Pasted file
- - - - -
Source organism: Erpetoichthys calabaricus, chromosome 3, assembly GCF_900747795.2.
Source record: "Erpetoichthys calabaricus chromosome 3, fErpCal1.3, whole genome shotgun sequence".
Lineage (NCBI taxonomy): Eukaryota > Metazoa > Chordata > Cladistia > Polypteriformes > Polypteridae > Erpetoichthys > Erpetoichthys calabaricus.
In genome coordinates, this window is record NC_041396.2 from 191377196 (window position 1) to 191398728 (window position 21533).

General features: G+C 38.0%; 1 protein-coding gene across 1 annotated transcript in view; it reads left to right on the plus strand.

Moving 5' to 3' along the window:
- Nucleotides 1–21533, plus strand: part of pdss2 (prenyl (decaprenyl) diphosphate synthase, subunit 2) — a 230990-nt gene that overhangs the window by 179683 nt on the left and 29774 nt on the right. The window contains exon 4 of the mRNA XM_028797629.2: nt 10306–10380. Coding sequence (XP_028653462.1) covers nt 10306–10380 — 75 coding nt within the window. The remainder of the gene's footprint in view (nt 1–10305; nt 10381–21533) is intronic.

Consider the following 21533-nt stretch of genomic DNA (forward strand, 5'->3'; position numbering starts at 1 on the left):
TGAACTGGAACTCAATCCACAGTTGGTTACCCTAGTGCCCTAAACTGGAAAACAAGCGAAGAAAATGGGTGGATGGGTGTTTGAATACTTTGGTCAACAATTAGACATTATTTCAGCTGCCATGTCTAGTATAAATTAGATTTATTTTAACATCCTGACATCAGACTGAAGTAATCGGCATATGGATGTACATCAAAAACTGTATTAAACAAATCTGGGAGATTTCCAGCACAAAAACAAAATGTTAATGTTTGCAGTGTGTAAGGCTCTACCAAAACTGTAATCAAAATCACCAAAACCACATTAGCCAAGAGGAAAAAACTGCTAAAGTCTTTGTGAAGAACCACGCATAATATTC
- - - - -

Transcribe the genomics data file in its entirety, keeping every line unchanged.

Source organism: Erpetoichthys calabaricus, chromosome 3, assembly GCF_900747795.2.
Source record: "Erpetoichthys calabaricus chromosome 3, fErpCal1.3, whole genome shotgun sequence".
Lineage (NCBI taxonomy): Eukaryota > Metazoa > Chordata > Cladistia > Polypteriformes > Polypteridae > Erpetoichthys > Erpetoichthys calabaricus.
In genome coordinates, this window is record NC_041396.2 from 191377196 (window position 1) to 191398728 (window position 21533).

General features: G+C 38.0%; 1 protein-coding gene across 1 annotated transcript in view; it reads left to right on the plus strand.

Moving 5' to 3' along the window:
- Nucleotides 1–21533, plus strand: part of pdss2 (prenyl (decaprenyl) diphosphate synthase, subunit 2) — a 230990-nt gene that overhangs the window by 179683 nt on the left and 29774 nt on the right. The window contains exon 4 of the mRNA XM_028797629.2: nt 10306–10380. Coding sequence (XP_028653462.1) covers nt 10306–10380 — 75 coding nt within the window. The remainder of the gene's footprint in view (nt 1–10305; nt 10381–21533) is intronic.

Consider the following 21533-nt stretch of genomic DNA (forward strand, 5'->3'; position numbering starts at 1 on the left):
TGAACTGGAACTCAATCCACAGTTGGTTACCCTAGTGCCCTAAACTGGAAAACAAGCGAAGAAAATGGGTGGATGGGTGTTTGAATACTTTGGTCAACAATTAGACATTATTTCAGCTGCCATGTCTAGTATAAATTAGATTTATTTTAACATCCTGACATCAGACTGAAGTAATCGGCATATGGATGTACATCAAAAACTGTATTAAACAAATCTGGGAGATTTCCAGCACAAAAACAAAATGTTAATGTTTGCAGTGTGTAAGGCTCTACCAAAACTGTAATCAAAATCACCAAAACCACATTAGCCAAGAGGAAAAAACTGCTAAAGTCTTTGTGAAGAACCACGCATAATATTC